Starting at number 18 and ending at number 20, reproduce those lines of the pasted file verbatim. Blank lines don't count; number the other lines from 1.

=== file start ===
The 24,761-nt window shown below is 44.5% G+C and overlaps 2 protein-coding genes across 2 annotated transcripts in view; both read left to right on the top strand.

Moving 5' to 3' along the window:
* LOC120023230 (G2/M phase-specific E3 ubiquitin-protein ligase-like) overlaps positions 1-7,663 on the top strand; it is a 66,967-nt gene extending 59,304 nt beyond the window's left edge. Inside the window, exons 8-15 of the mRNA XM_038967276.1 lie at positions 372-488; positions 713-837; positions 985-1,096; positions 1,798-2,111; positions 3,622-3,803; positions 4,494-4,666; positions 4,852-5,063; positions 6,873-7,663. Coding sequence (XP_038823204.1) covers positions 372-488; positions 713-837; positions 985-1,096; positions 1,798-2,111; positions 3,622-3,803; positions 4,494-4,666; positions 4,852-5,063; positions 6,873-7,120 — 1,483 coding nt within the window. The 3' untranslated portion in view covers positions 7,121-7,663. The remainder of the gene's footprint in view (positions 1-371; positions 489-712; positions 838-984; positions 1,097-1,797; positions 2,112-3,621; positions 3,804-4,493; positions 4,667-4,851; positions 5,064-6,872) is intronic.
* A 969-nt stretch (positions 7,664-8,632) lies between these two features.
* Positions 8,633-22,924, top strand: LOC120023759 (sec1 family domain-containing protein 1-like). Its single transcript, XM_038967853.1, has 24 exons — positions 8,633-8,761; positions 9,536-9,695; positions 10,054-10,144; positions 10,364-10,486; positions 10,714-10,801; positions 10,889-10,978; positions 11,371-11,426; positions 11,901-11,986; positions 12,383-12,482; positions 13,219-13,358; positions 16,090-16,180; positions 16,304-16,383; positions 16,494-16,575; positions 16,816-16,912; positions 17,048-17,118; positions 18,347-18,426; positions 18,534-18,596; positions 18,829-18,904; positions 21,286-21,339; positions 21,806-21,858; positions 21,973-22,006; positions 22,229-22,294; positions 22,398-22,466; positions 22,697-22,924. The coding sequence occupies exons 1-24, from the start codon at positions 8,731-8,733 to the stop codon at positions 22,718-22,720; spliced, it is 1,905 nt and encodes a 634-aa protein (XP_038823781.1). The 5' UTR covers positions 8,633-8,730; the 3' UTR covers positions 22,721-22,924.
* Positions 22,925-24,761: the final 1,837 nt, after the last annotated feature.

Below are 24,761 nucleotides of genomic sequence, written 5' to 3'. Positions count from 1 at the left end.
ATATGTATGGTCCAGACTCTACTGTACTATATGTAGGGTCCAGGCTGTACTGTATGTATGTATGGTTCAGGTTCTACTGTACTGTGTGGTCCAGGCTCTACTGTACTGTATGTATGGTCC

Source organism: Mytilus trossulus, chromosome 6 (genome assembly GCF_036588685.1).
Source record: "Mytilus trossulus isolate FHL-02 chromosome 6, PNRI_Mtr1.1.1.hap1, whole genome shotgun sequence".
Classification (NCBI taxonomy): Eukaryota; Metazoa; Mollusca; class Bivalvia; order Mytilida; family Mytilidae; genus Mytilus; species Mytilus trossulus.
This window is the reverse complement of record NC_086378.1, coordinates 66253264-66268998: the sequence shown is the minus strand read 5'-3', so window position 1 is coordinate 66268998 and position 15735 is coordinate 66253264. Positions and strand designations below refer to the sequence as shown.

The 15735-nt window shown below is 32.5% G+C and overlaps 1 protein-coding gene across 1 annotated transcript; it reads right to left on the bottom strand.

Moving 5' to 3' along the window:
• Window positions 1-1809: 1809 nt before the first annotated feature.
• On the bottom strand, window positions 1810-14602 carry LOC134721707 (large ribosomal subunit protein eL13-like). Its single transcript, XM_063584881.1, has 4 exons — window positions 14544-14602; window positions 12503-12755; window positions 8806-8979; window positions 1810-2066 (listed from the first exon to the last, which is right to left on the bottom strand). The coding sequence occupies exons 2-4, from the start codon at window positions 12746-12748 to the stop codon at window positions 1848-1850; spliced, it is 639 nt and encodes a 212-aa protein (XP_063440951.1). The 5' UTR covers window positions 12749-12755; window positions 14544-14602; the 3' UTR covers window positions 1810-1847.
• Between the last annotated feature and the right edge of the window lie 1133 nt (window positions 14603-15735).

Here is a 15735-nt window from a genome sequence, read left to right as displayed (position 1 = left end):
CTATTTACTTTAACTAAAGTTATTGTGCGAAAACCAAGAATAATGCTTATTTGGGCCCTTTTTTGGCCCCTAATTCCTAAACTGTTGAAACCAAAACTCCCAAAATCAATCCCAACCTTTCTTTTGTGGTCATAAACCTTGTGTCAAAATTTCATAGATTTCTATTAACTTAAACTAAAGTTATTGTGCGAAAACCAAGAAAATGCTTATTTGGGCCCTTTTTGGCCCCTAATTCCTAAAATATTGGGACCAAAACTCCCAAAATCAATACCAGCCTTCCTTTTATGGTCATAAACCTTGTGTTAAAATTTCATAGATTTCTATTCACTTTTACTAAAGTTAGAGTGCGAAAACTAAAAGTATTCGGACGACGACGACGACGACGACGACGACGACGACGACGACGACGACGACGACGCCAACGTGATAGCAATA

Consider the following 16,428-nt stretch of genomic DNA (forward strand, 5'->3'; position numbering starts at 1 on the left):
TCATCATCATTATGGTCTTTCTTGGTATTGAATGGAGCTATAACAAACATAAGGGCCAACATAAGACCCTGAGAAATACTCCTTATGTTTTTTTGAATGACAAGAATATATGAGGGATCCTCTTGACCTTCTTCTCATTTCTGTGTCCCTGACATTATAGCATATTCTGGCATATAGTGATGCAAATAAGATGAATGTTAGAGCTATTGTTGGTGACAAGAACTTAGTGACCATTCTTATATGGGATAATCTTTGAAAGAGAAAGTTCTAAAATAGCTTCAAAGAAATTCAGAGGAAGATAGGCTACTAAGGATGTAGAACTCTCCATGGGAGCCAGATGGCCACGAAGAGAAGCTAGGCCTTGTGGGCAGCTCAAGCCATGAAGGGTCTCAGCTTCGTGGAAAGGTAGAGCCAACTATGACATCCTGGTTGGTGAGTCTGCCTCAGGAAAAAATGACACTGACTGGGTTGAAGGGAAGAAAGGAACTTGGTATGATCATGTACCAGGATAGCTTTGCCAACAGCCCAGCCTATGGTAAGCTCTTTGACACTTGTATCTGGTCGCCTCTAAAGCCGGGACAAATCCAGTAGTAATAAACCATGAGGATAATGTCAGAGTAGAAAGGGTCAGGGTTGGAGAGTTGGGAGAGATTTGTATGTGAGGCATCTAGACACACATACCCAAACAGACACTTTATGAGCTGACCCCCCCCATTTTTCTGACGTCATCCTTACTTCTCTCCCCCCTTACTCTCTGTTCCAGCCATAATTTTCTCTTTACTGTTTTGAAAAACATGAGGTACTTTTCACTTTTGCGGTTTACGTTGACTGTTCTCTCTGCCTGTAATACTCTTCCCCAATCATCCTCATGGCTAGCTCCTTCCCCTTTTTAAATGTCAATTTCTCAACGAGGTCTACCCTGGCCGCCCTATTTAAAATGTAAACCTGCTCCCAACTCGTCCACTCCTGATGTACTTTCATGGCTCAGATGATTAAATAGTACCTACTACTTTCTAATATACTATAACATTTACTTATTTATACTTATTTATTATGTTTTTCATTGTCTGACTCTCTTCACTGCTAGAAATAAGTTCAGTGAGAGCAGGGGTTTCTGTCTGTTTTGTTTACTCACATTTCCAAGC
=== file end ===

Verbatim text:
Here is a 15735-nt window from a genome sequence, read left to right as displayed (position 1 = left end):
CTATTTACTTTAACTAAAGTTATTGTGCGAAAACCAAGAATAATGCTTATTTGGGCCCTTTTTTGGCCCCTAATTCCTAAACTGTTGAAACCAAAACTCCCAAAATCAATCCCAACCTTTCTTTTGTGGTCATAAACCTTGTGTCAAAATTTCATAGATTTCTATTAACTTAAACTAAAGTTATTGTGCGAAAACCAAGAAAATGCTTATTTGGGCCCTTTTTGGCCCCTAATTCCTAAAATATTGGGACCAAAACTCCCAAAATCAATACCAGCCTTCCTTTTATGGTCATAAACCTTGTGTTAAAATTTCATAGATTTCTATTCACTTTTACTAAAGTTAGAGTGCGAAAACTAAAAGTATTCGGACGACGACGACGACGACGACGACGACGACGACGACGACGACGACGACGACGCCAACGTGATAGCAATA

Consider the following 16,428-nt stretch of genomic DNA (forward strand, 5'->3'; position numbering starts at 1 on the left):